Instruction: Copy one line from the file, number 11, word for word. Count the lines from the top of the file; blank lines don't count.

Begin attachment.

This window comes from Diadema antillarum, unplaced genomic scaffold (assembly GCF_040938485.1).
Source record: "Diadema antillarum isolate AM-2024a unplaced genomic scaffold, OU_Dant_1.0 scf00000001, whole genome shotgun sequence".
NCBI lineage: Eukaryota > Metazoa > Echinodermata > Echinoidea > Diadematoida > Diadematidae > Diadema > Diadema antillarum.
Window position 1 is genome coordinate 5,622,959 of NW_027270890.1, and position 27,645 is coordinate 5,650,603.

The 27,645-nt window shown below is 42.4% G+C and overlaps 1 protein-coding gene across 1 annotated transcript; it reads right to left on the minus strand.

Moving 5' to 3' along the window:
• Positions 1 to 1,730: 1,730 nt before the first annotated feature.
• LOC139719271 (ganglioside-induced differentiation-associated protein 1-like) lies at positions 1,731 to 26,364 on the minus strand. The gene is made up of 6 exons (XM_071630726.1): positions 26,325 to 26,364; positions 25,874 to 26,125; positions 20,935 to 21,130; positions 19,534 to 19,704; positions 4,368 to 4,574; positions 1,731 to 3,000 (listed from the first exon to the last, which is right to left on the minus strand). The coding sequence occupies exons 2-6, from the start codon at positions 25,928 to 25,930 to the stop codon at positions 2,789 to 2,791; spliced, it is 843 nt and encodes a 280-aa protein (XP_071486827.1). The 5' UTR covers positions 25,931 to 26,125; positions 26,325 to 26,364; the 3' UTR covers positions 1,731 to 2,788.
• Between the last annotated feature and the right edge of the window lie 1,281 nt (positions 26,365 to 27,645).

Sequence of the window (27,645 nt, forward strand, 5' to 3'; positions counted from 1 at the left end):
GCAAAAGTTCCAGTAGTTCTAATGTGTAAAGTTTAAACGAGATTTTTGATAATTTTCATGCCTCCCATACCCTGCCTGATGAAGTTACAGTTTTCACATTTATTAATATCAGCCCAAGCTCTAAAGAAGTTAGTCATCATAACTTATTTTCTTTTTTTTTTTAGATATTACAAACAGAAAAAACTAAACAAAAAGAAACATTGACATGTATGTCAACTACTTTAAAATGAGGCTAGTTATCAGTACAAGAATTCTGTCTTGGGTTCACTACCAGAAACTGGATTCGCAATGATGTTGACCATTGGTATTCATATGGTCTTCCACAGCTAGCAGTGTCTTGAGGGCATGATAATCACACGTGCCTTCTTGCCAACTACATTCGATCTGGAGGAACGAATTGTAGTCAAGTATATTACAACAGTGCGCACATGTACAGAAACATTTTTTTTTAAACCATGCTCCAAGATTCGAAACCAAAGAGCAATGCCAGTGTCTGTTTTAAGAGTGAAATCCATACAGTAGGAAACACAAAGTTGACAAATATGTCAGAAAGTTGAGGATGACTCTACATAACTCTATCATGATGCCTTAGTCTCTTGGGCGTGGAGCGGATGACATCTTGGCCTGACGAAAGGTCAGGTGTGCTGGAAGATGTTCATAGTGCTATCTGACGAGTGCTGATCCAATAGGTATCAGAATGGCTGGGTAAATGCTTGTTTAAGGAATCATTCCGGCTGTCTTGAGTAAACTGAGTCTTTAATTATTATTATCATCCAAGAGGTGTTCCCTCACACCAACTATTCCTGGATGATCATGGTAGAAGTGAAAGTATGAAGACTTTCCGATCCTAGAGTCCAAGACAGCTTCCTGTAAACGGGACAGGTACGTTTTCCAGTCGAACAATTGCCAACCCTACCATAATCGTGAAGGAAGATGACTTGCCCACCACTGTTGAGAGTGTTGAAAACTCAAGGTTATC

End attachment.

GCAAAAGTTCCAGTAGTTCTAATGTGTAAAGTTTAAACGAGATTTTTGATAATTTTCATGCCTCCCATACCCTGCCTGATGAAGTTACAGTTTTCACATTTATTAATATCAGCCCAAGCTCTAAAGAAGTTAGTCATCATAACTTATTTTCTTTTTTTTTTTAGATATTACAAACAGAAAAAACTAAACAAAAAGAAACATTGACATGTATGTCAACTACTTTAAAATGAGGCTAGTTATCAGTACAAGAATTCTGTCTTGGGTTCACTACCAGAAACTGGATTCGCAATGATGTTGACCATTGGTATTCATATGGTCTTCCACAGCTAGCAGTGTCTTGAGGGCATGATAATCACACGTGCCTTCTTGCCAACTACATTCGATCTGGAGGAACGAATTGTAGTCAAGTATATTACAACAGTGCGCACATGTACAGAAACATTTTTTTTTAAACCATGCTCCAAGATTCGAAACCAAAGAGCAATGCCAGTGTCTGTTTTAAGAGTGAAATCCATACAGTAGGAAACACAAAGTTGACAAATATGTCAGAAAGTTGAGGATGACTCTACATAACTCTATCATGATGCCTTAGTCTCTTGGGCGTGGAGCGGATGACATCTTGGCCTGACGAAAGGTCAGGTGTGCTGGAAGATGTTCATAGTGCTATCTGACGAGTGCTGATCCAATAGGTATCAGAATGGCTGGGTAAATGCTTGTTTAAGGAATCATTCCGGCTGTCTTGAGTAAACTGAGTCTTTAATTATTATTATCATCCAAGAGGTGTTCCCTCACACCAACTATTCCTGGATGATCATGGTAGAAGTGAAAGTATGAAGACTTTCCGATCCTAGAGTCCAAGACAGCTTCCTGTAAACGGGACAGGTACGTTTTCCAGTCGAACAATTGCCAACCCTACCATAATCGTGAAGGAAGATGACTTGCCCACCACTGTTGAGAGTGTTGAAAACTCAAGGTTATC